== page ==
This is romantic. You’ve got some mileage behind you. You have some songs that have some sentimentality. There’s a song, Elvis’s “I Can’t Help Falling in Love with You.” Everybody knows that song. I sang it at karaoke for my mom a couple months ago — so maybe that’s wrong. I’m taking that off the list. But I feel like you need a song that is weathered and full of love. One song I really like is “Lovely Day” by Bill Withers. Any kind of ‘70s soul singer who came on as adult men singing about love and loss and endurance, not trying to simulate a kid’s perspective — Bill Withers was just someone who was a genius at that.

Another one I like to do is The Stylistics’ “You Make Me Feel Brand New.” That song is too beautiful, so you have to know someone really well to sing it for them. I mean, nobody can sing it except for the great Russell Thompkins Jr. of The Stylistics. I once sang for my wife The Spinners’ “Mighty Love.” That song is so beautiful, and I didn’t realize it was a break-up song. I was like, whoops!

I have one last occasion: I’m invited by someone I have a crush on, and it’s his birthday. So what do I sing?

“Ignition (Remix)” by R. Kelly. It’s a bold statement, but you’re beyond insinuating. Seducing and destroying: That’s all done by the second verse.

I have a question about the process of your books because they are memoirs. Do you tend to organize them chronologically? How much do you decide in advance to say, “I’m going to talk about myself this much. I’m going to talk about karaoke this much. I’m going to tell this story.” How do you organize your storytelling when it comes to big projects?

I write about these things because I want to understand them better. Usually what I’m writing about on a given day is what I’ve been musing about and trying to understand. I love David Bowie. Lots of people love David Bowie — my love for David Bowie, though, spills over into so many different aspects of my life. I feel like David Bowie is involved in my life in terms of my role as a son, brother, friend, all these things. I may have never listened to David Bowie with that person, but I feel like if I can understand David Bowie, I can understand all these different aspects of human emotion better. I realize there’s no finish line for that. But whether I’m writing about Rod Stewart or Neil Diamond or R. Kelly, it’s something where there’s some aspect of human existence I’m trying to identify.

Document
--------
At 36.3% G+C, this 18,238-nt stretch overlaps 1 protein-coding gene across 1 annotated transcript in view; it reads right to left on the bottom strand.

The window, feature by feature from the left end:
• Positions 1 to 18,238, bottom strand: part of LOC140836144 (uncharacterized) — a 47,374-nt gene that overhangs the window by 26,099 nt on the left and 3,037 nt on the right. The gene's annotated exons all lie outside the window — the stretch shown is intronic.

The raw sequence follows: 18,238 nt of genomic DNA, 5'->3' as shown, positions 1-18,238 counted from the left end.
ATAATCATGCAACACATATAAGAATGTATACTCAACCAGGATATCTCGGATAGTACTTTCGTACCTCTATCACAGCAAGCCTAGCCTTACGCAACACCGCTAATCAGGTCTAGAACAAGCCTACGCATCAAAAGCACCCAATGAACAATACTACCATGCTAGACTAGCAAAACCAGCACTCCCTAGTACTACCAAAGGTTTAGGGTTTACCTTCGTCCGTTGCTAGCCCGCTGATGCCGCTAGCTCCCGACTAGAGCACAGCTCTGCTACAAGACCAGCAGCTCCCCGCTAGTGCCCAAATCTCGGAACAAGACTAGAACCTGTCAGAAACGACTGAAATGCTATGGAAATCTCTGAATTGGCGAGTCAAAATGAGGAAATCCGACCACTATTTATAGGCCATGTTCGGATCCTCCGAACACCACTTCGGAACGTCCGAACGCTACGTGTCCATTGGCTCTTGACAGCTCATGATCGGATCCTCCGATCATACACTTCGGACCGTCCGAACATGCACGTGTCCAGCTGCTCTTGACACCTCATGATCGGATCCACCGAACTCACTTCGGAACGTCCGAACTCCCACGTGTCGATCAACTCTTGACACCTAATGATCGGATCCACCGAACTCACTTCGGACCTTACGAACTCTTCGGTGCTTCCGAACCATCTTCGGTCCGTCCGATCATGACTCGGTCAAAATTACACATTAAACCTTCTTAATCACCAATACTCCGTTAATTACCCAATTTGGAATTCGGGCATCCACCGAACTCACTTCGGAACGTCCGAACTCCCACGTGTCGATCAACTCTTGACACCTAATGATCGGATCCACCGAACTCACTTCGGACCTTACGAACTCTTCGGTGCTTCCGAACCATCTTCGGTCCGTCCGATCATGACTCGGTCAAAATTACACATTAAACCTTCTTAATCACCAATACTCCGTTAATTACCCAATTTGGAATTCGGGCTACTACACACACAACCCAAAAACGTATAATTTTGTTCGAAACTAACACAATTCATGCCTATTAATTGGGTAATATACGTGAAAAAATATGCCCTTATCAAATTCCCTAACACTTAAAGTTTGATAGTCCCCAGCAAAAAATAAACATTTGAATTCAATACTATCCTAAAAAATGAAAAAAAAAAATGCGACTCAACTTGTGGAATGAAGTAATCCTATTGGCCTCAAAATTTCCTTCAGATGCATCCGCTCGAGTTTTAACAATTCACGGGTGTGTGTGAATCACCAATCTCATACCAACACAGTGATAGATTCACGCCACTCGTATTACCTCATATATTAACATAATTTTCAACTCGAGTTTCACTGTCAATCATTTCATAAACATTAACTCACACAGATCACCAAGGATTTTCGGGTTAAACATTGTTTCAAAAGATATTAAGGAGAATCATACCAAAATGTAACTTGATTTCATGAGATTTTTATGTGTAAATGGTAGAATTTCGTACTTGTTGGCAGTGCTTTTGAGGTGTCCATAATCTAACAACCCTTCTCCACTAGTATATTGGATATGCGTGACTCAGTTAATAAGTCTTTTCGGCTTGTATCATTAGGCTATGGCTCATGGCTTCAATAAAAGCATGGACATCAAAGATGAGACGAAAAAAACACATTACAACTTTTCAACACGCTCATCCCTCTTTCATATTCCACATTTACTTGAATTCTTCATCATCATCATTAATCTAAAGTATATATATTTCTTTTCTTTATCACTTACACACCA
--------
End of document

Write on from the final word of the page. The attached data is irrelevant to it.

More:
Is this book for your wife?

I write an awful lot about her in this book just because karaoke is a way we communicate. Human beings communicate by sharing music. For Ally and me, karaoke happens to be that way.

I had to put the book down because I was crying over the line, “It was my story, but it became our story.” That was a really important part for you when it came to starting over from scratch. You were really reborn when you met her. Having read your other books, it’s a special gift to give somebody.

The emotional courage that it requires to fall in love when you already know the price and you already know the pain requires a certain amount of steeling yourself. For me, that courage is very much tied up with the courage needed to sing karaoke. The similar fears: the fear of putting yourself out there and exposing yourself to certain pain. When you fall in love, you’re guaranteeing you’ll feel a lot of pain. For me, karaoke is a lot like that, too, but it’s more pain for the listener.

Kate Gavino is a writer living in Brooklyn. She has written for 7STOPS, CMJ and The Prattler, and is currently working on a novel.